We need go no further back than George W. Bush and the weapons of mass destruction that were never found in Iraq or Bill Clinton’s claim that he never had sexual relations with an intern in his White House to find instances where U.S. presidents have told blatant untruths but Trump has made lies so normal that all news everywhere now risks seeming fake. The Washington Post has been keeping a tally of Trump’s lies since the day he took office and their total surpassed twenty-thousand earlier this year or more than twelve lies a day. It feels absurd to have to point this out but the problem with lies told by the leader of a country once seen as the world’s exemplar of democracy is that they undermine her citizens’ trust in each other, in government and other countries’ trust in the United States. When the President lies, the politicians in his party who have a stake in his policies are compelled to stay silent and the people who voted for him must either abandon him at the cost of their political ideology or stand by him and be disdained by the other side in the two-party system that is America. Living with lies creates a cesspool of suspicion, angst and cognitive dissonance that has eaten away corrosively at both sides of the political spectrum. Republicans on the Right and Democrats on the Left, imagining demonic caricatures of the other, are further from compromise than they have ever been.
If lying has been Trump’s way of projecting an image of success when the reality falls short of it, bullying has been his preferred method of managing people that oppose his narrative or don’t fit into his world view. The hallmark of a bully is a tendency to insult and traffic in-group stereotypes in place of reasoned discussions. Early on in his presidency, Trump began by referring to immigrants as potential ‘rapists’ in defense of his border wall. Later in 2018, in a conversation with a group of U.S. senators about protecting immigrants from Haiti, El Salvador and several African countries he was said to refer to these places as ‘shithole countries’ preferring to take immigrants from European countries like Norway. Prior to this ‘shithole’ had not been a big part of the presidential lexicon. Trump has called people so many derogatory nicknames that there is a Wikipedia page dedicated to them from ‘Crooked Hillary’ to ‘Sleepin’ Joe’ to ‘Jeff Bozo’. Last year he posted a series of tweets suggesting that a group of Democratic congresswomen of color, ‘go back and help fix the totally broken and crime-infested places from which they came’.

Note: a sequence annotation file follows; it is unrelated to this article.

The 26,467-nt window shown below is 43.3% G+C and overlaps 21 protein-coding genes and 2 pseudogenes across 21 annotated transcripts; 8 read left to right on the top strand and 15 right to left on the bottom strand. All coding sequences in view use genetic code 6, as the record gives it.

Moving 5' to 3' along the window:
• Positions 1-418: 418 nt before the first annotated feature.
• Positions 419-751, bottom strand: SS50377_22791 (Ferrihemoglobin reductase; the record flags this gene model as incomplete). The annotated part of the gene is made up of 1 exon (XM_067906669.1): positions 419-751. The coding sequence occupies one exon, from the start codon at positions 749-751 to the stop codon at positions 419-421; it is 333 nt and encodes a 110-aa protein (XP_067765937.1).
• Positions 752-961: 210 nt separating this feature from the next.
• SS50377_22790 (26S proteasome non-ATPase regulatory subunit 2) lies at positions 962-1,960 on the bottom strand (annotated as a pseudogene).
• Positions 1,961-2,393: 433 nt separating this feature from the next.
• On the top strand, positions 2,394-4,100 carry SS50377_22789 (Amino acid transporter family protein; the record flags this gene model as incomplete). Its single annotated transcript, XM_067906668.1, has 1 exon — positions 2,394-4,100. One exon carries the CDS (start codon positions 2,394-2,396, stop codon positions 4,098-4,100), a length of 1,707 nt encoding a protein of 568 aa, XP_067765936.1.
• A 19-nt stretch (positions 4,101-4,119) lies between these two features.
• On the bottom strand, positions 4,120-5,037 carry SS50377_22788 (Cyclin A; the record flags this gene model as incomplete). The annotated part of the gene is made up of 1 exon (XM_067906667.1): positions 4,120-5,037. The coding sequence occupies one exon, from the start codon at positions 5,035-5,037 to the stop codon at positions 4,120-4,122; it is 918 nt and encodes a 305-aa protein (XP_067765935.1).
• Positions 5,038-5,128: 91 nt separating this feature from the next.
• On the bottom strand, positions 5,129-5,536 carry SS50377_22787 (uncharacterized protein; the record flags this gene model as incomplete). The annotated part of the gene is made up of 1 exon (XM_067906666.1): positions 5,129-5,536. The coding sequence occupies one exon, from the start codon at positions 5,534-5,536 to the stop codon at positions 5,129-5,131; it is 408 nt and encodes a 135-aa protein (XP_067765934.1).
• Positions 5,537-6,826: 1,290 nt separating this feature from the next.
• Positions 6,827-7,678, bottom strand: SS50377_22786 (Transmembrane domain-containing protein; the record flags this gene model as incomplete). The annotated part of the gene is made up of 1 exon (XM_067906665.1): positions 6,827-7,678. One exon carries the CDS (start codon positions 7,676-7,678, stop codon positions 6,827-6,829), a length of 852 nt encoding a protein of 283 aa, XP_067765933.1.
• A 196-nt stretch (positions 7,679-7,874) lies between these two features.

Comments like this which would have seemed unthinkable of in the pre-Trump years have become part of an increasingly ugly vocabulary which, as with this particular attack, often reek of xenophobia and racism. The racist rhetoric only ramped up in the final year of Trump’s presidency which was marked by the pandemic and the Black Lives Matter protests. Instead of using language to heal during crisis, as great leadership is called on to do, Trump persisted in referring to Covid-19 as the ‘Chinese Virus’ or ‘Kung Flu’ and undermined the Black Lives Matter protestors by referring to them as ‘thugs’ and ‘terrorists’ even as the large majority of the protests were peaceful. In reacting to protests that did turn violent, Trump chastised state officials for not ‘dominating’ the streets as many of them tried to diffuse the tension and tweeted a phrase first used by segregationists saying, ‘when the looting starts the shooting starts’ which prompted Twitter to flag the President’s post as violating their rules against glorifying violence.
It is not unusual for judicious use of force to be required to de-escalate the hostility of the kind many U.S. cities saw in the wake of the protests following the death of George Floyd but Trump’s rhetoric and actions, which included sanctioning the use of tear gas on peaceful protestors outside the White House, seemed to do just as much to fan the flames. In fact, studies have found that hate groups have ballooned to well over one thousand during Trump’s presidency. White nationalist hate groups have grown by over fifty percent. When asked in the first presidential debate if he would condemn White supremacist groups like the Proud Boys, Trump said ambiguously that he would tell them to ‘stand back and stand by’. This echoed his 2017 refusal to condemn violent White nationalists during a rally in Charlottesville where he responded by saying there were ‘good people on both sides’. The racist sentiment can be traced back even further to 1989 when Trump, in his early days as a real-estate tycoon in New York City, took out ads in local papers suggesting that the Black teenage boys who were prime suspects in the horrific rape-killing of a White female jogger in Central Park, be hanged. Even though the men, known as the Central Park Five, were exonerated after serving their sentences and spending the better part of their lives in prison, Trump continued to maintain that they were guilty.